A “step” allows you to move on your turn even if you do not act to move. For example, you could load a light crossbow (a move action), fire it (a standard action), and also take a “step”. However, I consider the fact that the step normally only allows 5 feet to be really weak, so I’ve made some improvements. Assuming that you haven’t otherwise “moved” yet as part of your other actions on your turn:
- Effects that grant you extra movement (such as the Chronocharm of the Horizon Walker) have no effect on your eligibility to take a “step”.
- The “step” can be up to half your racial base land speed (round down to the next 5-foot increment, minimum 5 feet) minus any speed penalties, split up as you please before, after, or inside of (in the case of a full attack action) the other actions where you don’t “move”.
- If you move more than 5 feet in this way in your turn, you provoke AoOs after that 5 feet like any other kind of movement. However, you gain a deflection bonus to your AC against these AoOs equal to your Base Attack Bonus (BAB).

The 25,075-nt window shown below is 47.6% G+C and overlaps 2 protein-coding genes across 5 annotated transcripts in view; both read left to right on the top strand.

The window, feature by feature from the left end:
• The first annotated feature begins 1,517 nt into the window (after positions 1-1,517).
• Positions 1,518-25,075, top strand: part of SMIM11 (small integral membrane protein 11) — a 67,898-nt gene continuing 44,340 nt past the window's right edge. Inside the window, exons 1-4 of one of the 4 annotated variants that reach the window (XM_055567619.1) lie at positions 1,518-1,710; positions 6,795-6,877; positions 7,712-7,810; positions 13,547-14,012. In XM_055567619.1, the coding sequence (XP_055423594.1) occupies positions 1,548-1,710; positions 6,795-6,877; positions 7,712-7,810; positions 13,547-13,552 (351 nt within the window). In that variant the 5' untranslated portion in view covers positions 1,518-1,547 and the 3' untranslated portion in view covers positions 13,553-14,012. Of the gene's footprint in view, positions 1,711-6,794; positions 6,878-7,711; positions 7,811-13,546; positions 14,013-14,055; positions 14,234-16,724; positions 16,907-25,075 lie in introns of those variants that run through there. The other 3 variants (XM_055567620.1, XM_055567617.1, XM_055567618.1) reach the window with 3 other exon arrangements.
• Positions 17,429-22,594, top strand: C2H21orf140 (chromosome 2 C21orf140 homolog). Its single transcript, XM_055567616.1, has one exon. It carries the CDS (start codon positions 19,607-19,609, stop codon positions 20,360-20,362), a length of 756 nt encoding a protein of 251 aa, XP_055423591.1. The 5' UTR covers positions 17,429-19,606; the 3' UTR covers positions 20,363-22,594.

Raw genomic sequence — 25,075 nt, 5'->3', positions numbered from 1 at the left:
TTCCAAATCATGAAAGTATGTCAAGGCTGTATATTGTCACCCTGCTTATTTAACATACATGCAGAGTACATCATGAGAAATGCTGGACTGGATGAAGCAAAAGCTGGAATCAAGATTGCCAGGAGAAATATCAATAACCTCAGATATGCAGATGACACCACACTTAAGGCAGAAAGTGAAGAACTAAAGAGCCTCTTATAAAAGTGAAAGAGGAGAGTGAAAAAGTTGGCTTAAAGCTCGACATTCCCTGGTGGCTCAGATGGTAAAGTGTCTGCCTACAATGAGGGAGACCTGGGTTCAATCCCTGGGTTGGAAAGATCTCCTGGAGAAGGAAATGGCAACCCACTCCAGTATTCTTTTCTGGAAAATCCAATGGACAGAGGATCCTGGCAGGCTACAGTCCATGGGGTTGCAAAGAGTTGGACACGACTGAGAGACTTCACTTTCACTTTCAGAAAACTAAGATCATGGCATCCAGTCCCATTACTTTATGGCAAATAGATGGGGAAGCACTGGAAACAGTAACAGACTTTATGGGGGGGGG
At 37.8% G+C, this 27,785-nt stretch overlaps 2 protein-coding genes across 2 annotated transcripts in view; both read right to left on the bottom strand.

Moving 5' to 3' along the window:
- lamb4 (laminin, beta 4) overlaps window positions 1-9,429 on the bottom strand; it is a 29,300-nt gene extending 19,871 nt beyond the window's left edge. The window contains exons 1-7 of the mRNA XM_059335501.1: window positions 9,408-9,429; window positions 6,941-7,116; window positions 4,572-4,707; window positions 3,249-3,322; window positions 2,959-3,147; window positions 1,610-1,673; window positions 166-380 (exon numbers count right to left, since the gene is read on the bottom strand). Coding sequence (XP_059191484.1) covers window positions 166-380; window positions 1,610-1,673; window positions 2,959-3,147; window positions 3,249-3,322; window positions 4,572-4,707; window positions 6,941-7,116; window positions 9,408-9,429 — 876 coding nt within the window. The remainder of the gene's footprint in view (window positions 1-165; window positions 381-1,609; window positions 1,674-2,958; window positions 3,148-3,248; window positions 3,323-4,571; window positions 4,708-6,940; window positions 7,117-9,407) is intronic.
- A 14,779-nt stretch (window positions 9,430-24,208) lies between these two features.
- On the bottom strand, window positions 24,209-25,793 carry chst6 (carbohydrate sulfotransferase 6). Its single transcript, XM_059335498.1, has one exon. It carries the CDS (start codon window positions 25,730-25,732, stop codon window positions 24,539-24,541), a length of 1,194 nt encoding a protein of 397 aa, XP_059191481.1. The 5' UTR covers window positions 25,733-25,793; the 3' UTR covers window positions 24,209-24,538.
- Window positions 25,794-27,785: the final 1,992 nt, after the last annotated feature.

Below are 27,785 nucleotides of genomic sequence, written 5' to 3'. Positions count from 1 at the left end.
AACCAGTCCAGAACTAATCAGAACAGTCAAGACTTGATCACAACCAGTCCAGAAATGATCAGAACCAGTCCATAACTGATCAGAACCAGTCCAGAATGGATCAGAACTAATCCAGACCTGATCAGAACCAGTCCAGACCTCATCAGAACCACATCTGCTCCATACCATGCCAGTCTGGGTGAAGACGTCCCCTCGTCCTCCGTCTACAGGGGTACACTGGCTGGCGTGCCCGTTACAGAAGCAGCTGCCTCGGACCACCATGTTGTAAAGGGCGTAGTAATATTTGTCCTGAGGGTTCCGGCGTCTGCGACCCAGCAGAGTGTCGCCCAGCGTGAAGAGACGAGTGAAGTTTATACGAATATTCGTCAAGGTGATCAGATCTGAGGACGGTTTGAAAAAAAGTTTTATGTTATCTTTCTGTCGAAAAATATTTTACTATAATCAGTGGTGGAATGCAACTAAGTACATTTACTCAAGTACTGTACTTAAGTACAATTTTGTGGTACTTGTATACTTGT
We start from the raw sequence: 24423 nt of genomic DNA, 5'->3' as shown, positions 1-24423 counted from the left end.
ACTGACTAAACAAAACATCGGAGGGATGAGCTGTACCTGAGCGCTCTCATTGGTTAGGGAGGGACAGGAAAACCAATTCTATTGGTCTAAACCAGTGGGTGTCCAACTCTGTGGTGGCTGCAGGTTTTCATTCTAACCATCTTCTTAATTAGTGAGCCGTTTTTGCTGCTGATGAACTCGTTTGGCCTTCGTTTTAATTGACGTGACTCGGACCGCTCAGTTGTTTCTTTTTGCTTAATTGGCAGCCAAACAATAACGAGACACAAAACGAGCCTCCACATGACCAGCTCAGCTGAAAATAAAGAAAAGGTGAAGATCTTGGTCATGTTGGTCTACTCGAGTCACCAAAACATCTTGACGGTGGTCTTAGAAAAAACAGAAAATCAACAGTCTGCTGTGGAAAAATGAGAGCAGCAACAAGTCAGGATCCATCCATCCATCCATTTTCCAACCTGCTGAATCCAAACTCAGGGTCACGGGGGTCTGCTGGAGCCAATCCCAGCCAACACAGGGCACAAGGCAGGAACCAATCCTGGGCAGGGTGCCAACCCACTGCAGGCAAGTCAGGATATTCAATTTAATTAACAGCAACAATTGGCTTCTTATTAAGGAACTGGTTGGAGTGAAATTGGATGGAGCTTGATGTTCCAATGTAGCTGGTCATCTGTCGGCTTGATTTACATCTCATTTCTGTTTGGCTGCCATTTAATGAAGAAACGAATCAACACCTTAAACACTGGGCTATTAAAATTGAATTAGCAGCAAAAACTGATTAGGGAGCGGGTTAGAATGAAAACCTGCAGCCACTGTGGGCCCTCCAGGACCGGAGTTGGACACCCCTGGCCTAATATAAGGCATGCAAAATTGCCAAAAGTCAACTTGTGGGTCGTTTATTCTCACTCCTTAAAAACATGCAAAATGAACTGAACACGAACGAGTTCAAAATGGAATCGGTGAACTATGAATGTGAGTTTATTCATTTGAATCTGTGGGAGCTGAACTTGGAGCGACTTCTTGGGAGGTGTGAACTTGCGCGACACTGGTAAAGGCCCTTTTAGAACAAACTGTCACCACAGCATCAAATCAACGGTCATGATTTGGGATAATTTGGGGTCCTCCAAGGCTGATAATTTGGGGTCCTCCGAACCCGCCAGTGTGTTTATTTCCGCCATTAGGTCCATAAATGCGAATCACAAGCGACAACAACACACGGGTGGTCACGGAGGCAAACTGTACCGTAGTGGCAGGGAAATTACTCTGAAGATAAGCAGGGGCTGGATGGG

- All rules and effects which affect the original 5-foot step use the new distance for all calculations except for multiplying the distance of your step (which instead uses the original 5 feet). No effect which increases your step distance can cause it to exceed your full racial base land speed.
Improvements to the Full Attack Action
My goal is to eliminate the need for a “primary hand” term in the full attack rules, as no manufactured weapon (not even a shield bash, armor spikes, or unarmed strike) should be restricted to only being an off-hand weapon. You must declare a “full attack routine” when you make a full attack. You do not have to declare who you will be attacking, just whether you’ll be including any optional attack sequences (see below) and the changes to your BAB for each sequence. Once you’ve determined the set of weapons/penalties for your full attack routine as described below, you can do the attacks in any order or even opt not to use some of those attacks. You can choose a different weapon for an attack after the routine has started, but only if that won’t change any of the routine penalties (for example, you could change out using one light weapon in an off-hand for another light weapon in that same off-hand).